8. Is located on a farm
  9. It is a laundry or dry cleaning presser under 5 cubic feet (37.5 gallons)

All information for pressure, volume, and capacity will be located on the nameplate of the object.

If your boiler, hot water heater, or pressure vessel is not excluded, and should be getting inspected, please contact: DLI.Boiler.ETrakit@state.mn.us or your LMCIT Underwriter.



By: Joe Ingebrand, CSP, Senior Loss Control Consultant

Friday, March 17, 2017

March is Ladder Safety Month!

Are you putting your best foot forward? March 2017 is the first-ever National Ladder Safety Month! In the United States, more than 164,000 people are treated from ladder injuries in the emergency room and more than 300 die from falls from ladders. National Ladder Safety Month is the only movement dedicated exclusively to the promotion of ladder safety, at home and at work.


There are five major causes for ladder fall incidents:
  1. Incorrect extension ladder setup angle — In approximately 40% of cases, the leading cause of ladder-related injuries is a ladder sliding out at the base due to an incorrect setup angle. Ladder users tend to set extension ladders at shallower angles than the optimal desired angle (75 degrees).
  2. Inappropriate ladder selection — Selection of a ladder with the proper duty-rating is also important to avoid structural failure. However, many ladder users lack knowledge of proper ladder selection.
  3. Insufficient ladder inspection — You can reduce the likelihood of ladder structural failure by practicing regular inspection and maintenance.
  4. Improper ladder use — Activities such as overreaching, carrying objects, applying excessive force, slips, and missteps are also frequent causes of ladder-related fall injuries.
  5. Lack of access to ladder safety tools and information — Small companies that account for up to 80% of all construction companies, and individual ladder users, such as homeowners, do not typically receive the required training for safe use of portable ladders. Such ladder users are difficult to reach, often do not have access to safety information, and generally lack the resources to develop or follow an effective ladder safety program.
Picture taken from the OSHA Quick Card on
Portable Ladder Safety

Yes, there is an app for that!

Download NIOSH's free, award-winning Ladder Safety app from the Apple Store or Google Play to improve extension and step ladder safety with user-friendly guides and interactive tools to prevent ladder-related fall injuries and deaths.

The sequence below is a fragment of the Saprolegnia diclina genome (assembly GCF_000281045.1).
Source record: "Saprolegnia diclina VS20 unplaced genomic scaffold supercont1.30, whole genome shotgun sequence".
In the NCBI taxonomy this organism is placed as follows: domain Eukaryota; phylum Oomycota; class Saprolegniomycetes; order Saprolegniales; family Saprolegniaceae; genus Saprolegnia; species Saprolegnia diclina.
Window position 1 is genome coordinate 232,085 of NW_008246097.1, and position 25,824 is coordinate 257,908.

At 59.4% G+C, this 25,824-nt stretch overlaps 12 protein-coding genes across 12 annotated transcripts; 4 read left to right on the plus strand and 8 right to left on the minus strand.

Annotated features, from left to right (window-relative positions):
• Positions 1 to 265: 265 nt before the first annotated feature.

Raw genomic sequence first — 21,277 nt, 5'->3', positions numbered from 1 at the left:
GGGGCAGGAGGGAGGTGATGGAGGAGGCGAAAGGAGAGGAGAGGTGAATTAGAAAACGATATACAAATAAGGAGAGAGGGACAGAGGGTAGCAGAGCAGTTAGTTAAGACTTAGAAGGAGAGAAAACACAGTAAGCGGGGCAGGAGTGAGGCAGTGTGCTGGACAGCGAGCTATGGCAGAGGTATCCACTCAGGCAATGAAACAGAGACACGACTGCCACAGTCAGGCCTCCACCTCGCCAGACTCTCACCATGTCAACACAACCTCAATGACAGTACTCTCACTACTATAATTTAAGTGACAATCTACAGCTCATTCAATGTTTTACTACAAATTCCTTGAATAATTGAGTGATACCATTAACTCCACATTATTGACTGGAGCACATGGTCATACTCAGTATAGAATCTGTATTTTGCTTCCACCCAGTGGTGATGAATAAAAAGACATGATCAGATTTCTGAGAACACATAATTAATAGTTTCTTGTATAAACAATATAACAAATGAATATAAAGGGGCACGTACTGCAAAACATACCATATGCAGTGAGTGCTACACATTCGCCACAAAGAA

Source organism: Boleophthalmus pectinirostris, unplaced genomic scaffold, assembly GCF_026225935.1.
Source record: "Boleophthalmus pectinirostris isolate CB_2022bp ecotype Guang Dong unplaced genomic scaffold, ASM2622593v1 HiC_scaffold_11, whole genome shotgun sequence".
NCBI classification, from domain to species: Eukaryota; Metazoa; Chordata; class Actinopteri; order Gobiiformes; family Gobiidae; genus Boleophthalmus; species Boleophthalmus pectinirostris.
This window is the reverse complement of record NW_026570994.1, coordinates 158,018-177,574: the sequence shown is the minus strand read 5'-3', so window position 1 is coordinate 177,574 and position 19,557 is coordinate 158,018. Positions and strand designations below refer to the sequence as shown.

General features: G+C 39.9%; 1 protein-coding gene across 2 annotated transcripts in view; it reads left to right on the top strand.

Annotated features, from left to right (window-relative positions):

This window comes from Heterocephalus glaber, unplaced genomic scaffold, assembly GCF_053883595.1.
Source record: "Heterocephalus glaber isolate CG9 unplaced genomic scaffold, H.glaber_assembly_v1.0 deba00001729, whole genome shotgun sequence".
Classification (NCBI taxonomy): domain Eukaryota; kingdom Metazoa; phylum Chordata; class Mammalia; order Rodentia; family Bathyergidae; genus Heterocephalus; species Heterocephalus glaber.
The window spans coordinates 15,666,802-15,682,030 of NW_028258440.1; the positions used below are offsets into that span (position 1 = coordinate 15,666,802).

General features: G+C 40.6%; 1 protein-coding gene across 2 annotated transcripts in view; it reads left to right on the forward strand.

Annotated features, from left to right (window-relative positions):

Stay tuned for an upcoming blog on new OSHA requirements for fixed ladders. OSHA has revised its Walking-Working Surfaces & Fall Prevention requirements in 2017, creating new definitions, rules, and responsibilities for employers.



Submitted by: Julie Jelen, Loss Control Consultant



Friday, February 24, 2017

MNOSHA's top 10 most common citations in 2016

How is your city doing? Are you keeping your employees safe with proper training? Reviewing your safety policies annually and actually following them? Each year Minnesota OSHA (MNOSHA) Compliance publishes its lists of the most frequently cited workplace safety and health standards for the construction industry, general industry, and all industries combined.

MNOSHA top 10 for 2016
  1. Hazard communication (296 citations)
  2. Fall protection in construction (285 citations)
  3. Employee right-to-know training (276 citations)
  4. A Workplace Accident and Injury Reduction (AWAIR) program (170 citations)
  5. Machinery and machine guarding -- general requirements (154 citations)
  6. The control of hazardous energy (lockout/tagout) (150 citations)
  7. Respiratory protection (145 citations)
  8. Electrical wiring methods, components and equipment in general industry (92 citations)
  9. Powered industrial trucks (86 citations)
  10. General requirements for scaffolds (84 citations)
 
Fact sheets with charts of the top 10 most-frequently cited standards for the construction industry and general industry are available at www.dli.mn.gov/OSHA/FactSheets.asp.

As a reminder, if you need additional training and compliance assistance, the League of Minnesota Cities offers Regional Safety Groups (RSGs) as well as web-based FirstNet Safety Training.

 

By: Julie Jelen, Loss Control Consultant